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Pollution index and health advice

The index used to describe air quality is the daily air quality index (DAQI) for the UK. The index represents air pollution using a 1-10 scale divided into four bands: LOW (1, 2, 3), MODERATE (4, 5, 6), HIGH (7, 8, 9), VERY HIGH (10).

The health advice shown below for at risk individuals and for the general population is taken from http://uk-air.defra.gov.uk/air-pollution/daqi

Remember that air pollution levels are normally low in London and for most of the time you will not notice any effects on your health. It's important that you do not become alarmed or panic when you receive an airTEXT alert. It is designed to help you ensure you have any necessary medication at hand and to prepare your day ahead to reduce your exposure.

*Adults and children with heart or lung problems are at greater risk of symptoms. Follow your doctor's usual advice about exercising and managing your condition. It is possible that very sensitive individuals may experience health effects even on Low air pollution days. Anyone experiencing symptoms should follow the guidance provided below.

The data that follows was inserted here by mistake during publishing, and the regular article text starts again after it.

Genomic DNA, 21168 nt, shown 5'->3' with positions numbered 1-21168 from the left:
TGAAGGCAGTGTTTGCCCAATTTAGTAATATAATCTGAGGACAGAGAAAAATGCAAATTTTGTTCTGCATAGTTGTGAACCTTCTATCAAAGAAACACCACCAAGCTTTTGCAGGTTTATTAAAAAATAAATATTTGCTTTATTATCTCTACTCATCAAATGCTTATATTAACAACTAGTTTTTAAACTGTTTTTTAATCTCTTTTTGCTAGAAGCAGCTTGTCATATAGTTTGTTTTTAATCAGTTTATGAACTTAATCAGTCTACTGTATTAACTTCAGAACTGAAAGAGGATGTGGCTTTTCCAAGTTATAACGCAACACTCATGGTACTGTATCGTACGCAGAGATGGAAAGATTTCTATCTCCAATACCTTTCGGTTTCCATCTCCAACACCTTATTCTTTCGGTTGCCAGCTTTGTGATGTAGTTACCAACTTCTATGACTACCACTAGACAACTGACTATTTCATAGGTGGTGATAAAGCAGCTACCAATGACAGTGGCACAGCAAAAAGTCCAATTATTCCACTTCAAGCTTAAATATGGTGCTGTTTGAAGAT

Long term effects of air pollution

Information on the long-term health effects of air pollution is available in the 2009 Committee on the Medical Effects of Air Pollutants COMEAP report Long-Term Exposure to Air Pollution: Effect on Mortality.

UV advice

The forecasts of UV are forecasts of maximum hourly cloud-adjusted solar UV index over a 24-hr period. 1 to 2 is LOW, 3 to 5 is MODERATE, 6 to 7 is HIGH, 8+ is VERY HIGH.
Cancer Research UK's SunSmart campaign has advice on staying safe in the sun.

Pollen advice

The forecasts of pollen are forecasts of daily grass pollen and may be LOW, MODERATE, HIGH or VERY HIGH.
The NHS hay fever webpage has advice on prevention and treatment of hay fever.

Hot weather advice

The forecasts show the minimum and maximum hourly temperatures predicted over a 24-hour period.
The NHS heatwave webpage has advice about how to keep cool in hot weather.

Cold weather advice

The forecasts show the minimum and maximum hourly temperatures predicted over a 24-hour period.
The NHS Winter health web page has advice about how to keep warm in cold weather.